Friday, June 25, 2010

Beating Algeria

Huzzah! I got a picture to load! This is me with my favorite class, as mentioned in the previous post. I'm going to miss the tabataba loatra little bastards.

I've had a great time watching the World Cup here. There are always people to watch the games with, and it makes for easy conversation. My Malagasy sports commentary skills are improving daily. I don't know if you guys get the same commericals as me, but I love the "say no to racism" commerical! And the "Let's go Africa" one.

On Wednesday, all of the students at the high school took their English exams. The exam time was scheduled too close to the USA game for comfort. I told the room I was proctoring that they needed to hurry because I wanted to watch the game. Only 3 of them laughed, and all three of them got a 100% on their tests (not because they laughed, but because they're smart, and they actually listen when I talk).
Anyways, the game. What a great game! I don't profess to know squat about sports, but I know those guys were playing their hearts out. USA kept getting the ball down to the goal and just barely missing. Algeria could barely get the ball down to their goal, but their keeper was keeping the game tied 0-0. The game was so tense and the players were playing as hard as they could (much better than against England). It was still 0-0 when they gave the game 4 additional minutes. In the last two minutes, Donovan got in there and won us the game. I jumped up and verbally expressed my approval of Donovan's command of the game of football, and everyone laughed at me. The American team exploded with the air of victory.
Earlier that same day, a rat was making its way down from the ceiling (normally they stay up in the ceiling, and I bear no grudge against them besides their incessant noise making, but once they figure out how to descend, we have issues) in the broad daylight as I was sitting there reading. Idiot. I told it what I thought of it when I chased it back up. So, I had a pretty good feeling there would be a rat waiting for me when I returned home from watching the game. I opened the door and saw all of the evidence of amateur rat exploration (knocked over things, things pushed around) and then spotted it across the room, chewing on a picture. I grabbed my big stick (which I keep around for just such encounters) and made to chase it up to the ceiling. The dumb thing didn't know what to do or where to go, and it took off across the room. I big stick in hand, and USA victory in my heart, took a valiant strike at the vermin, and clocked the little bastard on the first hit. I was so surprised that I actually made contact, but not only did I make contact, but I demobilized it enough to inflict another, this time fatal, blow. I ran over to my neighbors house to tell them that I killed a rat with my stick. They were less impressed with me than I was with myself. Really, I am a BAMF, and killing rats with sticks is just how I roll. There was more than one American victory on Wednesday. I posthumously named the rat Algeria.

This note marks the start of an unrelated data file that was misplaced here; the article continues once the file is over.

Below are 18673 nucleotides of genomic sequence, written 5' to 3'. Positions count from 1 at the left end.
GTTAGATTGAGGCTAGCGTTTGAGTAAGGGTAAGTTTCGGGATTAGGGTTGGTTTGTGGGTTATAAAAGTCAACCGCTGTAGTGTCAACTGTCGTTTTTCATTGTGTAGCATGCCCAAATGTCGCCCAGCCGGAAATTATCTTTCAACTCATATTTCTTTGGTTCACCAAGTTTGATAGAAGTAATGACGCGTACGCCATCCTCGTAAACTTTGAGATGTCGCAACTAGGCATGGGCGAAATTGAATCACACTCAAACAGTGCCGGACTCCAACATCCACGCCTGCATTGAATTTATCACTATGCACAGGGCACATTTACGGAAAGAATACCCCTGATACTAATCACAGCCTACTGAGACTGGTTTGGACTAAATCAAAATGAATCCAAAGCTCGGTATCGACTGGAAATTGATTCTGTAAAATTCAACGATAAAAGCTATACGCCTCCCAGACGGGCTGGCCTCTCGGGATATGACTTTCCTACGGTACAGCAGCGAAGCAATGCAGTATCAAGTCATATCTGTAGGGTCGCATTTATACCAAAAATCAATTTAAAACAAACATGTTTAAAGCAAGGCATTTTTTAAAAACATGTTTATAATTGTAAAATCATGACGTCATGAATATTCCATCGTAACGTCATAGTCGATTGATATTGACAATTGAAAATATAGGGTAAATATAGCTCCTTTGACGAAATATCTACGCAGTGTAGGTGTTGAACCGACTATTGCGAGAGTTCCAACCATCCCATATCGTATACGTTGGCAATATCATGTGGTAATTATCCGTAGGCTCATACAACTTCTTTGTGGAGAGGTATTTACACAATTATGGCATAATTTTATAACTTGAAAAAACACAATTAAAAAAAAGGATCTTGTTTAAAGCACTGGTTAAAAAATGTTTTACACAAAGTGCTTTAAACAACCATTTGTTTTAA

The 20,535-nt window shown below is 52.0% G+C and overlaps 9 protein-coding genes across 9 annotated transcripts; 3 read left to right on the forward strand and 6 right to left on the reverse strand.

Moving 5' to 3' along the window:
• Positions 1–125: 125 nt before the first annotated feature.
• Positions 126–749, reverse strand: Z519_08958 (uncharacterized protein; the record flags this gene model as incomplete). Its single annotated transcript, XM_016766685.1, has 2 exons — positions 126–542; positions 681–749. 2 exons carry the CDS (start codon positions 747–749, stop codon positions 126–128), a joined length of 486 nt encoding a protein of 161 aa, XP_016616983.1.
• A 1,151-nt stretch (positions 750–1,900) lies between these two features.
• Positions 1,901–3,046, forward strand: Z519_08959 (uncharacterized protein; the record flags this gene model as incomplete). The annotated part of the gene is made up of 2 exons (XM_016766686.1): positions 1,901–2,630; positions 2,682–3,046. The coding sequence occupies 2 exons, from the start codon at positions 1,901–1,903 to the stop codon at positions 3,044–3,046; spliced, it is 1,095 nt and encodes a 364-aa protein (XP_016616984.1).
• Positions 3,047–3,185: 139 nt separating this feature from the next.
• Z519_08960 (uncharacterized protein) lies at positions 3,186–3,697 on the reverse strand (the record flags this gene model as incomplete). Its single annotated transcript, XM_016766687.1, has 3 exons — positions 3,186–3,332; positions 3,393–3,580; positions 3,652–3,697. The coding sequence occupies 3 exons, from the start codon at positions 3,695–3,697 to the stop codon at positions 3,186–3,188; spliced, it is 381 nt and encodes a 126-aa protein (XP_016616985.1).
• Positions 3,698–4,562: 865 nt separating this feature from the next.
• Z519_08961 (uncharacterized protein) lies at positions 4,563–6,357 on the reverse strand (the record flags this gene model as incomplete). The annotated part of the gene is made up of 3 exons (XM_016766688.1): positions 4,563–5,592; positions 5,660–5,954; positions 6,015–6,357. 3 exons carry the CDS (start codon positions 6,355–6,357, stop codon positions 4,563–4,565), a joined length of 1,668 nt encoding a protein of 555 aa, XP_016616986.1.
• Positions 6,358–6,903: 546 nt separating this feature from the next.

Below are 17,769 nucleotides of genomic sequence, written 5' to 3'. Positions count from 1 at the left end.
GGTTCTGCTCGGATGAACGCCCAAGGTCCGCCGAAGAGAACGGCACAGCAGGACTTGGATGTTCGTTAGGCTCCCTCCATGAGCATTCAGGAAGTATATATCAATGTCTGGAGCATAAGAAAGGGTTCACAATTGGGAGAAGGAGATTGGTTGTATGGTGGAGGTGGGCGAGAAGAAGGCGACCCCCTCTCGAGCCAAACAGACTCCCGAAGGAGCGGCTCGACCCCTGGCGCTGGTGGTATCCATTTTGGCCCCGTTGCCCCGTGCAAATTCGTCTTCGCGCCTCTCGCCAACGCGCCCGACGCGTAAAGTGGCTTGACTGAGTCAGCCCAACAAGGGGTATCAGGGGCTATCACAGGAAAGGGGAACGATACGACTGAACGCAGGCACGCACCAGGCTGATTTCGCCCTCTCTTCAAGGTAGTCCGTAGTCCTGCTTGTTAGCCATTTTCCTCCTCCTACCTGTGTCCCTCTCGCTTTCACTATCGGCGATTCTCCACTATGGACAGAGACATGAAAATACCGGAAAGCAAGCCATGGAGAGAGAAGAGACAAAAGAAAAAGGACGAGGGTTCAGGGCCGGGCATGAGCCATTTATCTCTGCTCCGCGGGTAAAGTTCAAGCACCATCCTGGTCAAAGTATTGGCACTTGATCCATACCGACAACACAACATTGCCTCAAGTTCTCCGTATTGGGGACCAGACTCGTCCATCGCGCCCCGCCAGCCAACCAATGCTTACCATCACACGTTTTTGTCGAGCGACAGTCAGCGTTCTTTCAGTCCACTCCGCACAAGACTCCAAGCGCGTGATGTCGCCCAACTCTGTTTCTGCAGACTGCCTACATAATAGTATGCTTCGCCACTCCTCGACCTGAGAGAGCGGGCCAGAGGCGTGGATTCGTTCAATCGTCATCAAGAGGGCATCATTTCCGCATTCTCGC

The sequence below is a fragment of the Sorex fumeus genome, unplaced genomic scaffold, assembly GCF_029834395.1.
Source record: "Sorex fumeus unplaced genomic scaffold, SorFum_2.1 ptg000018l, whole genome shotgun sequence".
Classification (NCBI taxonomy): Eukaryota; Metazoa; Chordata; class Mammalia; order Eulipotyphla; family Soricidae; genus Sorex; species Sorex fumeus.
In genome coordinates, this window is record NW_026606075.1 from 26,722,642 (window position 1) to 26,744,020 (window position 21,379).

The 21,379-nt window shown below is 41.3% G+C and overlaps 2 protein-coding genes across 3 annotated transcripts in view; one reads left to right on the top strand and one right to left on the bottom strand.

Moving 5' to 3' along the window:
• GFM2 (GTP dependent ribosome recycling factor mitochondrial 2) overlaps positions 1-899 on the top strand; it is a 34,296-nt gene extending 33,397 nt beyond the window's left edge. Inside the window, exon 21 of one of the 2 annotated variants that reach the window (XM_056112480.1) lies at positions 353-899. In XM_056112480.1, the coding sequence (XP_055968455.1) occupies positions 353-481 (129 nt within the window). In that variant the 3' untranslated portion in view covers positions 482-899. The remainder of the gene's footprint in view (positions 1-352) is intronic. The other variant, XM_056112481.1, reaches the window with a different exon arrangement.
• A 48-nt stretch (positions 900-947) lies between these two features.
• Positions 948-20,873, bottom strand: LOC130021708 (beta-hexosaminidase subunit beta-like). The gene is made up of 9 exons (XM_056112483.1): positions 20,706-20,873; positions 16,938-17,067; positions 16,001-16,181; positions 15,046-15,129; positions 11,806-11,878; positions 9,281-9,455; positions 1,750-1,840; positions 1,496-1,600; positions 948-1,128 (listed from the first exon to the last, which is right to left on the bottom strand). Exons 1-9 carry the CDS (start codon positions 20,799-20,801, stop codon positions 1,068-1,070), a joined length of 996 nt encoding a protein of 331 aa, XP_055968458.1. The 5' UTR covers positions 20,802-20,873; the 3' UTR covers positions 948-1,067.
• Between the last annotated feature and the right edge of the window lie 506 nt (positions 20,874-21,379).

This Saturday is Madagascar's independence day, so there will be lots of partying to be done. Things will be... why can I not think of the word in English, only in French and Malagasy... good work, English teacher...

1 comment:

Chad said...

Hello Dorothy!
You do not know me, but I am friend of Abbie's and she had a link to your blog on her blog and long story short, it is very interesting! I am have always dreamed of joining the PC when I am finished with my degree. I think it is an amazing program and Madagascar looks very interesing!
Chad Stebbins